Sunday, November 20, 2016

Ensuring All Students are Successful on Projects

Excellence in Education: Ensuring All Students Are Successful on Projects
As we near the end of the term, students usually have the opportunity to do more projects. With 8 classes at the same time, this can be daunting for many of our students. Below are some ways to ensure all students successfully complete their projects.

Student Checklist of Project Requirements: Students use a checklist as they work to ensure they are preparing all parts of the project. The checklist, complete with due-by-dates, can be teacher or student-created. Additionally, you can pair students to check to make sure their partner’s work is being completed.

Rubrics: While rubrics shouldn’t be overly prescriptive, simple rubrics that can be applied to the various student-created products are helpful in assessing proficiency levels, setting individual goals and establishing clear expectations. Students should always self-assess their own work. Another possibility is to have students share their work with their partners before the project due date.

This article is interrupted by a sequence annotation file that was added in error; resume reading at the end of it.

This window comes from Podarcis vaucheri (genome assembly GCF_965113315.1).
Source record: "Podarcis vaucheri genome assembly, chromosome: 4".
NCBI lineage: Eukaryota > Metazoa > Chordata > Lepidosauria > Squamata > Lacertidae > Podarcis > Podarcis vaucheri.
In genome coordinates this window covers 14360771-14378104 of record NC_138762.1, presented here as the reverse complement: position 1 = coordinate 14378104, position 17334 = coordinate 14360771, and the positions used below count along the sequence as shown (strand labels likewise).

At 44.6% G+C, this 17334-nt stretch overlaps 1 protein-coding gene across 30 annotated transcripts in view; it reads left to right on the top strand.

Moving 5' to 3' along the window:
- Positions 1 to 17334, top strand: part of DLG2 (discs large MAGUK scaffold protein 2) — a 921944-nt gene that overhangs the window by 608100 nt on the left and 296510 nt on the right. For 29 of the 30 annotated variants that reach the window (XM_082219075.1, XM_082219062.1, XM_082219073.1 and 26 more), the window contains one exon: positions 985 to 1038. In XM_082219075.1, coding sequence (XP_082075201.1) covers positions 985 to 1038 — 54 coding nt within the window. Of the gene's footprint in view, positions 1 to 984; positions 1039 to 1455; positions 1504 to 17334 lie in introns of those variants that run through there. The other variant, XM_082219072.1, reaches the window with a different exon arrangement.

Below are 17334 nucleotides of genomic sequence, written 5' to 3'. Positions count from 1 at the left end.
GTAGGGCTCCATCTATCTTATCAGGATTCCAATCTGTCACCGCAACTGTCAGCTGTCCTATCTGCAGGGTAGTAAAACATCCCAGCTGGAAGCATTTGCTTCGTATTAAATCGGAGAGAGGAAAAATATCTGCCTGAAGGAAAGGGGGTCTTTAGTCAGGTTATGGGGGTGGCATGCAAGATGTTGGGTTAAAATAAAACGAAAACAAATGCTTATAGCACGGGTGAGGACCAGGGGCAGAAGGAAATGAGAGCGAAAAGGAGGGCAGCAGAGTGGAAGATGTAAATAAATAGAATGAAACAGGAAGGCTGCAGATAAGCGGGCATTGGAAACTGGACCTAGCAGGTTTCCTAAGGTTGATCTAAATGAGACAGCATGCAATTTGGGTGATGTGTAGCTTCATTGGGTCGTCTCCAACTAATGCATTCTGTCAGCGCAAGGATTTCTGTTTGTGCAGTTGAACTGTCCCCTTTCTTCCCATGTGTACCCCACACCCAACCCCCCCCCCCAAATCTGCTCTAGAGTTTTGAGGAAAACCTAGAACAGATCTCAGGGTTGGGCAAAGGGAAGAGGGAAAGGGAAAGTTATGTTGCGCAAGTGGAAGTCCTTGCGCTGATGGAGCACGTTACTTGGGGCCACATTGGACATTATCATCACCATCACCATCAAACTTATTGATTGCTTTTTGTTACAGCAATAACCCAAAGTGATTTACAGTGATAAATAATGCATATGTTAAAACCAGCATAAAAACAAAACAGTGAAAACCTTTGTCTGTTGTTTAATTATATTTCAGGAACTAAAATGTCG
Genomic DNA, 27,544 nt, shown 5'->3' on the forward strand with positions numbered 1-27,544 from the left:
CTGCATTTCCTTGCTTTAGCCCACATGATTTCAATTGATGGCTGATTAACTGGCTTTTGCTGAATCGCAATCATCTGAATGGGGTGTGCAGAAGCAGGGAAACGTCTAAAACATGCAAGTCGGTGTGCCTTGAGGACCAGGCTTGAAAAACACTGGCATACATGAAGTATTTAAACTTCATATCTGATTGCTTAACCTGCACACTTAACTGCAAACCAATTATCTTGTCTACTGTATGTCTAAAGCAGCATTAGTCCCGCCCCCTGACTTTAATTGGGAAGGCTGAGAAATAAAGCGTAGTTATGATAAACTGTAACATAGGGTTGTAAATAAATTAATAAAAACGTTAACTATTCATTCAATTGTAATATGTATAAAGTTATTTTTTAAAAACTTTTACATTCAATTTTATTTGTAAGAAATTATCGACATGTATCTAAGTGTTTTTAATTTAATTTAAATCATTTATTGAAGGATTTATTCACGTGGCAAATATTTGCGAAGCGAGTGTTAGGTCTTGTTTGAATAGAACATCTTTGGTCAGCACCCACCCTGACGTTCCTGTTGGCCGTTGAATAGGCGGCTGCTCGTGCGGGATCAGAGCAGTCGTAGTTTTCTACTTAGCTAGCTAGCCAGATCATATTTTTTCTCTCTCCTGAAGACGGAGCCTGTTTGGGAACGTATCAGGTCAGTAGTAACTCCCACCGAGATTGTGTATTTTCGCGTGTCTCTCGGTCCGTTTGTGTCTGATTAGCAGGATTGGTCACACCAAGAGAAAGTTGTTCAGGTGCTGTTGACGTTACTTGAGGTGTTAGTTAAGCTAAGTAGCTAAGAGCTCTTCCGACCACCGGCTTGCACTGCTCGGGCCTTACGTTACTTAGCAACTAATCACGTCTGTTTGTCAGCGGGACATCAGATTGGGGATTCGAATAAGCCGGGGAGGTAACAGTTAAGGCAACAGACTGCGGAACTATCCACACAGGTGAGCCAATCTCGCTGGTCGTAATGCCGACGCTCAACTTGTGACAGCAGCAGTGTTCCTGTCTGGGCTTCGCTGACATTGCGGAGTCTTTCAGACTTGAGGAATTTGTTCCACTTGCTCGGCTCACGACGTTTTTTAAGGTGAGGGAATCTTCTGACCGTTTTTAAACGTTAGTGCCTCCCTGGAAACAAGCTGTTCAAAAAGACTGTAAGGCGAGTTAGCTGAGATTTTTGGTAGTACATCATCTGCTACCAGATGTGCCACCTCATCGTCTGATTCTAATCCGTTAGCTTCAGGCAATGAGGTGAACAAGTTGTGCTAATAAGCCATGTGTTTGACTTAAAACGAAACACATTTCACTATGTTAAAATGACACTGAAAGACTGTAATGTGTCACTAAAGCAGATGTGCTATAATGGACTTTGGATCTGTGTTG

Planning Guides: A step-by-step planning guide used in conjunction with the above is helpful for students who procrastinate or skip steps. It will help students pay attention to the key components (see checklist) to the criteria as they plan.  

Reflection: Allow students to reflect on the process. For projects, and especially project-based learning, the process is often more important than the final product, if students are given the opportunity to reflect on their learning and the process. This can be done in a structured format, such as specific questions students answer, in a teacher-to-student conversation or with other students. Some possible prompts: What are the strengths of the project? Describe what you learned about your topic? What was especially helpful/important as you worked on this project? If you could continue working on this, what would you do? For next year’s students, what advice would you give them about this project?